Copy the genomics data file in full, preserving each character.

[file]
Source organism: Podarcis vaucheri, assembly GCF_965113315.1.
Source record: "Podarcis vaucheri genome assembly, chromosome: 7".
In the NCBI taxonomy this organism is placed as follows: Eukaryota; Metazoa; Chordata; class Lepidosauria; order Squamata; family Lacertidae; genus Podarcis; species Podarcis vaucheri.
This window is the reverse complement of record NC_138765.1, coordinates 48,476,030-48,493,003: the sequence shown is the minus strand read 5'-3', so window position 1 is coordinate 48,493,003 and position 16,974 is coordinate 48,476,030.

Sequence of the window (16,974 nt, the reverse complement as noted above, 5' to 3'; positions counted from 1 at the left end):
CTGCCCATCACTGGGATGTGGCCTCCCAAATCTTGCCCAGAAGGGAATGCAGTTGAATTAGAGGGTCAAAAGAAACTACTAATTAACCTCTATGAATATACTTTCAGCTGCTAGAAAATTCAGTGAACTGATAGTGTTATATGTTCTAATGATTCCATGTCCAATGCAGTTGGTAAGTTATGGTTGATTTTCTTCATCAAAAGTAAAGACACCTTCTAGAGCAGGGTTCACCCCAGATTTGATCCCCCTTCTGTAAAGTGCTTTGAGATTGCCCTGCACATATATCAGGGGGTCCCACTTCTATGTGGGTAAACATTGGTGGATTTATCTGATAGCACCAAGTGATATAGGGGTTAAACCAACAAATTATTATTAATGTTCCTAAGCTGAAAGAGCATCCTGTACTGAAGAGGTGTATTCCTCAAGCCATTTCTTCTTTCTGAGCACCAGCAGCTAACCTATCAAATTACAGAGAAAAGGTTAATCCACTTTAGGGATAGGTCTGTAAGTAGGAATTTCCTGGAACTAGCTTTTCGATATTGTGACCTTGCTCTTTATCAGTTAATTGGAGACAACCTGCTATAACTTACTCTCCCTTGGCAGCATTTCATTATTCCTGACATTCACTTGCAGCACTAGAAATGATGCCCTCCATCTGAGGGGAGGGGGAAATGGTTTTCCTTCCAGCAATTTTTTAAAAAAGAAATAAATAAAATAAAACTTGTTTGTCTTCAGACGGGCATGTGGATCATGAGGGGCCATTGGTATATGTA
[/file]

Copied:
Source organism: Podarcis vaucheri, assembly GCF_965113315.1.
Source record: "Podarcis vaucheri genome assembly, chromosome: 7".
In the NCBI taxonomy this organism is placed as follows: Eukaryota; Metazoa; Chordata; class Lepidosauria; order Squamata; family Lacertidae; genus Podarcis; species Podarcis vaucheri.
This window is the reverse complement of record NC_138765.1, coordinates 48,476,030-48,493,003: the sequence shown is the minus strand read 5'-3', so window position 1 is coordinate 48,493,003 and position 16,974 is coordinate 48,476,030.

Sequence of the window (16,974 nt, the reverse complement as noted above, 5' to 3'; positions counted from 1 at the left end):
CTGCCCATCACTGGGATGTGGCCTCCCAAATCTTGCCCAGAAGGGAATGCAGTTGAATTAGAGGGTCAAAAGAAACTACTAATTAACCTCTATGAATATACTTTCAGCTGCTAGAAAATTCAGTGAACTGATAGTGTTATATGTTCTAATGATTCCATGTCCAATGCAGTTGGTAAGTTATGGTTGATTTTCTTCATCAAAAGTAAAGACACCTTCTAGAGCAGGGTTCACCCCAGATTTGATCCCCCTTCTGTAAAGTGCTTTGAGATTGCCCTGCACATATATCAGGGGGTCCCACTTCTATGTGGGTAAACATTGGTGGATTTATCTGATAGCACCAAGTGATATAGGGGTTAAACCAACAAATTATTATTAATGTTCCTAAGCTGAAAGAGCATCCTGTACTGAAGAGGTGTATTCCTCAAGCCATTTCTTCTTTCTGAGCACCAGCAGCTAACCTATCAAATTACAGAGAAAAGGTTAATCCACTTTAGGGATAGGTCTGTAAGTAGGAATTTCCTGGAACTAGCTTTTCGATATTGTGACCTTGCTCTTTATCAGTTAATTGGAGACAACCTGCTATAACTTACTCTCCCTTGGCAGCATTTCATTATTCCTGACATTCACTTGCAGCACTAGAAATGATGCCCTCCATCTGAGGGGAGGGGGAAATGGTTTTCCTTCCAGCAATTTTTTAAAAAAGAAATAAATAAAATAAAACTTGTTTGTCTTCAGACGGGCATGTGGATCATGAGGGGCCATTGGTATATGTA